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Crisis = Opportunity for Single-Payer

Fiscal crises may force Obama to save costs via a single-payer plan.
 
 
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President Obama seems ready to proceed full-throttle toward a health care reform plan, but one that will keep private insurers at the center of the system. The plan, termed "guaranteed affordable choice," would allow workers to "keep the insurance they like," find a rival private insurer, or opt into a Medicare-style public plan.

To date, Obama has sensibly insisted that quick action on health care is imperative. "It's not something that we can put off because of the [financial] emergency," Obama declared in December. "This is part of the emergency." Questioned about the wisdom of launching a $100 billion health care program at a time of mounting government deficits, "I ask a different question," Obama countered. "How can we afford not to?"

He's right: economic meltdown is making health care reform more urgent by the day. Hospitals are hurting; while "the number of paying patients and profitable elective procedures is down . . . ," the LA Times reported recently, "the number of uninsured patients whom hospitals treat is rising." At the same time, escalating health care costs are squeezing private employers and governments alike. "The new Congressional Budget Office report shows that rising health care costs are the largest driver of the nation's long-term budget problems," budget watchdog Robert Greenstein of the Center on Budget and Policy Priorities told Congress last fall.

But Obama's hybrid, public-private plan is likely to hit a fiscal wall as federal spending balloons, and along with it the deficit. In the end, both popular sentiment and fiscal barriers may force him to follow a different course.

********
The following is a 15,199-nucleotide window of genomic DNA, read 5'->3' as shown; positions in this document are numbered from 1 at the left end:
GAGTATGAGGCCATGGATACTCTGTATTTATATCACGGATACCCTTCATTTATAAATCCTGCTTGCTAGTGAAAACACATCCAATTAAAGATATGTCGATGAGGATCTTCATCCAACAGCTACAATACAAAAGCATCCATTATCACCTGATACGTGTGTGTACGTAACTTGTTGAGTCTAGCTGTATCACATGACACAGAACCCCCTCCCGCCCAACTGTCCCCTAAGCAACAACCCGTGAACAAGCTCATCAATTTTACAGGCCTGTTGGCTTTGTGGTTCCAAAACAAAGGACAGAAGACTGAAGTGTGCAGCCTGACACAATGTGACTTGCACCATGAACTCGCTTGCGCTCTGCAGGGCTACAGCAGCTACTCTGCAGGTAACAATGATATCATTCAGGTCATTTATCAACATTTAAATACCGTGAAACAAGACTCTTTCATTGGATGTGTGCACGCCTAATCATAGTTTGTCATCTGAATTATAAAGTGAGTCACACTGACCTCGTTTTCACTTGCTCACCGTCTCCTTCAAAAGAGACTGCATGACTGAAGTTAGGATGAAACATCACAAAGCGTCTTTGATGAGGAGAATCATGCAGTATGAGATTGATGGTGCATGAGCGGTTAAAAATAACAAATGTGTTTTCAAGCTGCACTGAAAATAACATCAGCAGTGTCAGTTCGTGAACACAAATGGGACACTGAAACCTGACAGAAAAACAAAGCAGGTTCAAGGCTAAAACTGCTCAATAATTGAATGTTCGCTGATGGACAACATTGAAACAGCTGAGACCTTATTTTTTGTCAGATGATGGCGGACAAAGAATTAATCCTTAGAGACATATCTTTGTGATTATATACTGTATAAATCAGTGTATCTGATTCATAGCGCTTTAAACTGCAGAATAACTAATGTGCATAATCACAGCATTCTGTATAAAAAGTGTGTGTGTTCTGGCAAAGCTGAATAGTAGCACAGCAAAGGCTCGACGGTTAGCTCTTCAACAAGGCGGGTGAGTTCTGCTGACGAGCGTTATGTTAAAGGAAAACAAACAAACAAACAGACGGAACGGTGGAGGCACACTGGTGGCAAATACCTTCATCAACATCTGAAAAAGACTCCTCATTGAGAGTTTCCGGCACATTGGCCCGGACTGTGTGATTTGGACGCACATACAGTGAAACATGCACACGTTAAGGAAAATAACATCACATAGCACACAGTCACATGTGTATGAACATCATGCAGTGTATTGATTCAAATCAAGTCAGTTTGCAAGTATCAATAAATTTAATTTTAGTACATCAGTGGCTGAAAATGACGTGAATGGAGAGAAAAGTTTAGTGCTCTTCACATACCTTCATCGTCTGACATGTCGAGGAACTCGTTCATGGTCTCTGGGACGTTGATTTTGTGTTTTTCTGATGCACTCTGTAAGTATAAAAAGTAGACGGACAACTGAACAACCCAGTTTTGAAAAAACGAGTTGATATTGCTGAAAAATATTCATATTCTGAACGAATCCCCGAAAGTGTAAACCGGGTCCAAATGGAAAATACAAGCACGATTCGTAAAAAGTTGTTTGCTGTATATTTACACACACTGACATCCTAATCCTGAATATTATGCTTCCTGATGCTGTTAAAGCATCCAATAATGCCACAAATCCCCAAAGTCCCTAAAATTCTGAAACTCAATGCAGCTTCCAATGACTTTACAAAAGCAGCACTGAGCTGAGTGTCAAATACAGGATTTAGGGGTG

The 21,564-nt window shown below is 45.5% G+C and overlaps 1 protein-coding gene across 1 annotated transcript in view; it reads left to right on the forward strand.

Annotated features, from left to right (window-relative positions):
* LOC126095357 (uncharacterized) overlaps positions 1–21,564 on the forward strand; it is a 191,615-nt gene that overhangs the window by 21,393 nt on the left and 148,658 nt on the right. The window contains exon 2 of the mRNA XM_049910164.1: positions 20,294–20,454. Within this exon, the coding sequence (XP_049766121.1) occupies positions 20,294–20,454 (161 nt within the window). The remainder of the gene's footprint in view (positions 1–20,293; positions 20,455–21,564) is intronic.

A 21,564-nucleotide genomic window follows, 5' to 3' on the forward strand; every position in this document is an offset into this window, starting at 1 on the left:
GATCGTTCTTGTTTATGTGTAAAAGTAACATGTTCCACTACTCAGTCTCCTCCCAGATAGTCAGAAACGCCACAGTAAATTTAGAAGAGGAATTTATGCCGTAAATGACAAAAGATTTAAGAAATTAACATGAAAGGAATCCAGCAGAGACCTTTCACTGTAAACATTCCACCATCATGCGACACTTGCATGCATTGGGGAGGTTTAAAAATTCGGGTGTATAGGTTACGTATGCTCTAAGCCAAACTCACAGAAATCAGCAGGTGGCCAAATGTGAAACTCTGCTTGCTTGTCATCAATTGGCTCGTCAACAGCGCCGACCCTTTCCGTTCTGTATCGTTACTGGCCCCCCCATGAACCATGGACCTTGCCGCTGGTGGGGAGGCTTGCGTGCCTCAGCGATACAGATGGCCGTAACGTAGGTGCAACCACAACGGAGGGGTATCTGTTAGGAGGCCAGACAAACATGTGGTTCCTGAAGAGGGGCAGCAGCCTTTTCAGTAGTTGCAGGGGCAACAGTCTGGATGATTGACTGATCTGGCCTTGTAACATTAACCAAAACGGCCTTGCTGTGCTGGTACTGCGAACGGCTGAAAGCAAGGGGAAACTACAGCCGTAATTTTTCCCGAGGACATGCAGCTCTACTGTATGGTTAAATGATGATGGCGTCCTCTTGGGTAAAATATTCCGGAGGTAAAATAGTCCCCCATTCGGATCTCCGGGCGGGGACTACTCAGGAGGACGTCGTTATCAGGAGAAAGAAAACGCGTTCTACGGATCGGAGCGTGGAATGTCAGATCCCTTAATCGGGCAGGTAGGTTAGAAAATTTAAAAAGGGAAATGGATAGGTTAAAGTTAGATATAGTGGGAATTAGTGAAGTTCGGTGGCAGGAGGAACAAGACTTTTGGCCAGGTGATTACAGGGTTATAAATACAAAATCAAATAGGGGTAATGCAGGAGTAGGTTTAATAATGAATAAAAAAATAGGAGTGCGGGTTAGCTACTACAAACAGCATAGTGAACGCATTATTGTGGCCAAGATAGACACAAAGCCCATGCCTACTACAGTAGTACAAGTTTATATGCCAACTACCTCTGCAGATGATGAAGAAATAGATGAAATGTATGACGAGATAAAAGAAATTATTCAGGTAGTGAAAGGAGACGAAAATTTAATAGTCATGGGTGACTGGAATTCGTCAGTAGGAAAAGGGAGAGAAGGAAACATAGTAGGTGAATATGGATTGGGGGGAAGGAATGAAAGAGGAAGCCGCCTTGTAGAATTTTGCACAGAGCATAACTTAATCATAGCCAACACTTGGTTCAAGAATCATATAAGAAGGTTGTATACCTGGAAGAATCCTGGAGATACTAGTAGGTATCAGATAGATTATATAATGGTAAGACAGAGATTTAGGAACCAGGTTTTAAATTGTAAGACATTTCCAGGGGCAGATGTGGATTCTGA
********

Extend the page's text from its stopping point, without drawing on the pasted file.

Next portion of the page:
The administration's plan subsidizes lower-income Americans to enable them to buy private health insurance. Contrary to Obama's statements during the campaign, his plan will "need to require" all individuals to have health insurance, concludes the respected Commonwealth Fund. Such a mandate would be crucial to securing industry concessions necessary to move toward universal coverage, particularly a ban on excluding people with pre-existing conditions from coverage.

If so, the plan would eventually deliver tens of millions of new enrollees -- the number of uninsured is about 47 million -- to the insurance companies. Some 31% of their premiums, in many cases government-subsidized, will go into overhead and insurance company profits -- an estimated $400 billion annual burden weighing down the health care system.

But this plan is on a collision course with the fiscal realities. On top of the budget wreckage left by the Bush years, the federal government's fiscal demands are exploding. Health care reform faces daunting competition from a $787 billion stimulus package; the president's $72 billion decision to delay repealing the Bush tax cuts for high earners; a Wall Street, bank, and insurance company bailout at $700 billion to date and likely to grow; and the ongoing Iraq and Afghanistan wars, together costing $170 billion in "extra" defense spending in FY2009.

Still, a leading advocate of the Obama plan, political scientist Jacob Hacker, argues that it can be billed as an important economic stimulus and thus escape the fierce budgetary competition. In December, Hacker cheerfully declared in The New Republic that the Obama plan offers nothing less than a "magic bullet" that will yield "short-term spending and long-term saving" -- a perfect combination as the economy moves deeper into recession.

However, it is likely that Hacker seriously overstates the long-term savings while underestimating the clash of government priorities that lies just ahead. First, Obama-style individual mandate plans have run aground in at least six states that have tried them. With no mechanism to control the premiums charged by private insurers, the ever-higher cost of subsidizing low-income residents' premiums soon exhausts available funds. Nor will sufficient savings be derived from Obama's plan for electronic recordkeeping and more treatment of chronic illness, recent studies by the Congressional Budget Office and others suggest.

 
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